One thing I like to do is read the MSDN documentation on certain functions (assuming you're on Windows).  This way, not only do you understand how the functions work and what different paremters you can use, but at the bottom of the page, Microsoft usually lists some closely related and similar functions.  I've learned much by doing this.  You can do this for Win32 APIs and DirectX.  Win32 is alot of fun once you really get into it (especially multithreading; I enjoy the potential challenge and nightmare of multithreaded code).


My final bit of advice is the same advice I give everybody.  Don't rush yourself or bite off more than you can chew.  Study at your own pace, a pace that works best for you!



Follow Shogun3D on the official website: http://shogun3d.net

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#5 L. Spiro   Crossbones+   -  Reputation: 24026


Posted 14 March 2013 - 03:48 AM

Firstly, everyone learns differently. Your balance my vary, but these are probably the most common.

Gain experience by learning(studying) or by doing?

Experience by definition means “doing”. This is the difference between book smarts and street smarts.

Is it better to have well structured code that takes 5 hours in time to make, than have spagetti code that takes 30 mins to pump out?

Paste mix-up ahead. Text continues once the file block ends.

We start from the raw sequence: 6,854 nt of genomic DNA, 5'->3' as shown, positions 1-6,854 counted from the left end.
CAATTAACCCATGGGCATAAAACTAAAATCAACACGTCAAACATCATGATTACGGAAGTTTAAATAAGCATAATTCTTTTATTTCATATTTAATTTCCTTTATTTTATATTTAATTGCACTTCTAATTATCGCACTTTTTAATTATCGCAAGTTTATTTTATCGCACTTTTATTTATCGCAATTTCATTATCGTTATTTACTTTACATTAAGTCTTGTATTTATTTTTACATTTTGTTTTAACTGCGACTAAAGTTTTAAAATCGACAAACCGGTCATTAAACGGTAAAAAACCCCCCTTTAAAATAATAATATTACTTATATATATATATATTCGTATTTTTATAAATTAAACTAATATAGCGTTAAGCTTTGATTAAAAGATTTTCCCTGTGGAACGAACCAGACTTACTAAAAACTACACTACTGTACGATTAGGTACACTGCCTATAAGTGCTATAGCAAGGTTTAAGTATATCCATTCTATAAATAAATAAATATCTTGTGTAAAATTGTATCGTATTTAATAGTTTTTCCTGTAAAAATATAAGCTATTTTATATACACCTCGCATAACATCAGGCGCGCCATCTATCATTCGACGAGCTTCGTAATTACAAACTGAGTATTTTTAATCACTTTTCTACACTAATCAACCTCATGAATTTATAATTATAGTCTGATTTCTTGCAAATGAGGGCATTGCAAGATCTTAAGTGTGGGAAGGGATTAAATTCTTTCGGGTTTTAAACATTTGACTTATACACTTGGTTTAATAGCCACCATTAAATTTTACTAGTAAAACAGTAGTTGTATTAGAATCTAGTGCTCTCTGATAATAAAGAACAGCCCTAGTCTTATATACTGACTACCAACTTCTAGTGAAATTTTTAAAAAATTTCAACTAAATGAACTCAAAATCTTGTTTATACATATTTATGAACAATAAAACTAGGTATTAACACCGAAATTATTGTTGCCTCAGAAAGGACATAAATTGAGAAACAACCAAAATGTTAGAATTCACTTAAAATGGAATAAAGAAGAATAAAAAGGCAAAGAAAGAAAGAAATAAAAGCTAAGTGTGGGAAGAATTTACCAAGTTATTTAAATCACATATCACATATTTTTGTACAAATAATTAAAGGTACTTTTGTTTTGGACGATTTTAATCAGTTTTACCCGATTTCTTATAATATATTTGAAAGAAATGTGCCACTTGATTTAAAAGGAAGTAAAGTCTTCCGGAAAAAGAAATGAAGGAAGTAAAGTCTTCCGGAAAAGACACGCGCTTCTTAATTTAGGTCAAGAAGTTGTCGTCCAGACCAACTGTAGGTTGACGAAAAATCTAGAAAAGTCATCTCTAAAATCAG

There are times for each. Generally you want to make well-structured code, but frankly where can I say the balance lies?
If you are a very beginner on your own project there is no reason not to pump out quick-but-crap code.
Yet companies prefer structure.
To be quite frank the only way you can truly understand this dynamic balance is by doing both and learning their impacts on your code quality vs. getting results done. In fact you will need to learn the difference between them on your own personal level anyway in order to give accurate estimates to your future employer.
It is a crime to do either one of them in certain situations, so as long as you are a beginner and on your own, why not try them both so that you can get a feel for the dynamics behind them?

Is it better to become well versed in a particular(or broad) area of study, and then go in and tackle a project, or just learn as you go?

This is a false question.
You never dive into the deep-end until you have a little background. In fact you simply can’t.
Firstly, you need to be versed in a subject to some degree before you dive.
The point at which you dive marks the balance, and that is up to your learning ability. Everyone is different.

I'm wondering, what do YOU guys think are the best ways to learn how to code?

The way that works best for the person.
I guess you meant to ask how we each feel is our own best ways of learning.